In the ultimate conclusion to the book, Molly, Schmendrick and Amalthea are able to find the secret entrance to the Red Bull’s lair, at which point they are once more attacked by the bull in a crimson rage. At this moment, Schmendrick is finally able to channel his magic to change Amalthea back into a Unicorn, and the bull again focuses its rage squarely on her. In the midst of the melee, Price Lir jumps in front of the Unicorn in an attempt to save her, and is trampled. In her anger and grief, the Unicorn is at last able to drive the Red Bull back to the sea, free the Unicorns back into the world, cause the castle of King Haggard to come crashing down on top of him, and revive the mortally wounded Prince Lir. In the aftermath, Lir still wishes to follow the Unicorn in her travels, but he must ultimately stay behind to see to his new duties as King. The Unicorn returns to her forest, forever changed by her time as a mortal, and Molly and Schmendrick set off on their next adventure.
Beautiful storytelling through and through.
Over the last view days, the mood struck me to start re-reading this book. And it’s stricken the same chord today as it has the many other times I’ve read it. And my love of Unicorns and magic notwithstanding, I think there are ultimately three things about this book that make me love it so much.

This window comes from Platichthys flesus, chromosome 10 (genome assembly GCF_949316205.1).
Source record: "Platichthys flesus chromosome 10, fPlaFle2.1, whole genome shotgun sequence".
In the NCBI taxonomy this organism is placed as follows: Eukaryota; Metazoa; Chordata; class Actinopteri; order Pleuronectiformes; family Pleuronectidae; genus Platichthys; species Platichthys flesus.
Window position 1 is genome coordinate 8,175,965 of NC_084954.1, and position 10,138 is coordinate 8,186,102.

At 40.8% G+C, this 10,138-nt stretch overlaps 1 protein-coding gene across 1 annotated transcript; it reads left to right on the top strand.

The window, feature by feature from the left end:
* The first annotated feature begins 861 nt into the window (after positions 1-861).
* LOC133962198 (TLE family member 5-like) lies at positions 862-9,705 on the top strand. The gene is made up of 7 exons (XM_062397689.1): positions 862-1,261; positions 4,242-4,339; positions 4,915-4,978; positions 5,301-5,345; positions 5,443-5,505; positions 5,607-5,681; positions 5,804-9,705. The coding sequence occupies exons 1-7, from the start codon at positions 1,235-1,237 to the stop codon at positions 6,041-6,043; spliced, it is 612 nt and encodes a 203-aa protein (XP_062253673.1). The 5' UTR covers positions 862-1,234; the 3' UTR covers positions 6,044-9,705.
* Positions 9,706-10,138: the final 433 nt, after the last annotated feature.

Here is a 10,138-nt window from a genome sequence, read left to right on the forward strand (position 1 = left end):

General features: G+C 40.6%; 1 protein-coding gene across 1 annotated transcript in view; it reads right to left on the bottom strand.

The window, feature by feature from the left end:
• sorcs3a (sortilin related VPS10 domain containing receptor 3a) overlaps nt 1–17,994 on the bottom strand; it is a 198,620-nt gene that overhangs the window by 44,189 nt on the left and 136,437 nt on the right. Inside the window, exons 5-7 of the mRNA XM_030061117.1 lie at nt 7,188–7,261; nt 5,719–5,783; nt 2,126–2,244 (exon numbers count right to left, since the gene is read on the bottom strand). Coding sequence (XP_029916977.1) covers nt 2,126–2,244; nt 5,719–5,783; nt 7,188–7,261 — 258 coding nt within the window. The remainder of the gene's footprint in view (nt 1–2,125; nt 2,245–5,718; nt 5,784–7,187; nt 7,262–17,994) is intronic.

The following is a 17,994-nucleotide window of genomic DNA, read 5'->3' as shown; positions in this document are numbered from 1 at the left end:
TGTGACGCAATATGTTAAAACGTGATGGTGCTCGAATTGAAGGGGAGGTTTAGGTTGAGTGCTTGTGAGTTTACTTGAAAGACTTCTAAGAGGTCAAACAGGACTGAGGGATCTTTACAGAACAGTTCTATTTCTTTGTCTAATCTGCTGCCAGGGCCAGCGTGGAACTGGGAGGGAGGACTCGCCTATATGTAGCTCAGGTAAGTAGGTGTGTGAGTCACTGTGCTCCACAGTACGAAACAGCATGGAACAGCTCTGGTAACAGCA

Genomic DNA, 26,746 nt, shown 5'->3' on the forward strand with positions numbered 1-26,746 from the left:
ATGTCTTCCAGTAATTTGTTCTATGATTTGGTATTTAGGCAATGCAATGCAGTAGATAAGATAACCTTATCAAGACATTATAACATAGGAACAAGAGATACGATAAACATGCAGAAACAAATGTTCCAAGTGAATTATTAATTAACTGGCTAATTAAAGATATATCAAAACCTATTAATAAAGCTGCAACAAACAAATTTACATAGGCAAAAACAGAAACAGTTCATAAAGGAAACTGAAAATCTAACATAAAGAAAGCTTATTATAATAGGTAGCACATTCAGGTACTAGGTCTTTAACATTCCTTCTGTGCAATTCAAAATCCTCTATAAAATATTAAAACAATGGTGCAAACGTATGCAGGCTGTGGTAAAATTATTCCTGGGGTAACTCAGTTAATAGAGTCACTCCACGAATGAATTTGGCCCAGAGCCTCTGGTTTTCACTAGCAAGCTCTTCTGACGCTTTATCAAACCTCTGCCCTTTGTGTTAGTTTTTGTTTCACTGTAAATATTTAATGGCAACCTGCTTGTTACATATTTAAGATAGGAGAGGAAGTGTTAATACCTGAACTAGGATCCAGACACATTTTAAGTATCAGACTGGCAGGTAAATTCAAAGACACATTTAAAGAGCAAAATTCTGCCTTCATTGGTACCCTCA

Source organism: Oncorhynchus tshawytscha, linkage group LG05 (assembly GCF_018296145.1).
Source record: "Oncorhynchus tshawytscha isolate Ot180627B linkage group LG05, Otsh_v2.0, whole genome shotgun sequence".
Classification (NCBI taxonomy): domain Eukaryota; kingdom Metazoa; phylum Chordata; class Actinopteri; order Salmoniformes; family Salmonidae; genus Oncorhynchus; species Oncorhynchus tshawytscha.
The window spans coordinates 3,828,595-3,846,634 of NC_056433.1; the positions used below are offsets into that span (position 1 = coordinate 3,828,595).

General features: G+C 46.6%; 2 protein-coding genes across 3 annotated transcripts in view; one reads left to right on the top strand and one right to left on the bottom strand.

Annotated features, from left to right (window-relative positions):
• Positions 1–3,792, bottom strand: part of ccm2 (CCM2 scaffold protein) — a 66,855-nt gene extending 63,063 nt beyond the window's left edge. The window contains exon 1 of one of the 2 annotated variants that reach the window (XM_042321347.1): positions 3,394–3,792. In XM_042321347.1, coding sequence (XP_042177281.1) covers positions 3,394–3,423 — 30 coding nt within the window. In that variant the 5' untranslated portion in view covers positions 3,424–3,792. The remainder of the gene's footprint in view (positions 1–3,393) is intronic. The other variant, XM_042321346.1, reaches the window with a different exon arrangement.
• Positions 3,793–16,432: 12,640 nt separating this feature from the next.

The first is that despite it being essentially a fairy tale, it is ruthlessly insistent that life is anything but. In your typical, lighthearted fairy tale romp, things are usually clean and young and pretty and fine. It captures and makes assurances around the hopefulness of youth, and usually makes good on its promise. When a Unicorn makes its appearance in a story, it is usually to a young girl about to face a life of hardship and woe, but for the magical intervention of the Unicorn! In contrast, the Last Unicorn introduces its Unicorn to Molly Grue. Molly isn’t a young girl about to face a life of toil and troubles. She’s a middle-aged woman who’s already faced it. In the book, when Molly first meets the Unicorn, she gets angry, and tearfully demands of the Unicorn, “Where have you been? Where were you twenty years ago, ten years ago? How dare you, how dare you come to me now, when I am this?” When Schmendrick interjects that she is the last Unicorn, she follows up by saying, “It *would* be the last unicorn in the world to come to Molly Grue” after which she gently touches the Unicorn and says, “It’s alright. I forgive you“. Man, what a scene. To me, it manages to capture the true essence of why *good* fantasy literature is so compelling in the first place: It’s insistence that life is tragic, but never fully without hope. Molly’s never going to get her fully idyllic fairy tale story. That chance passed her by 20 years ago, and it’s never going to stop hurting. But that doesn’t mean that there’s not still some magic left to capture.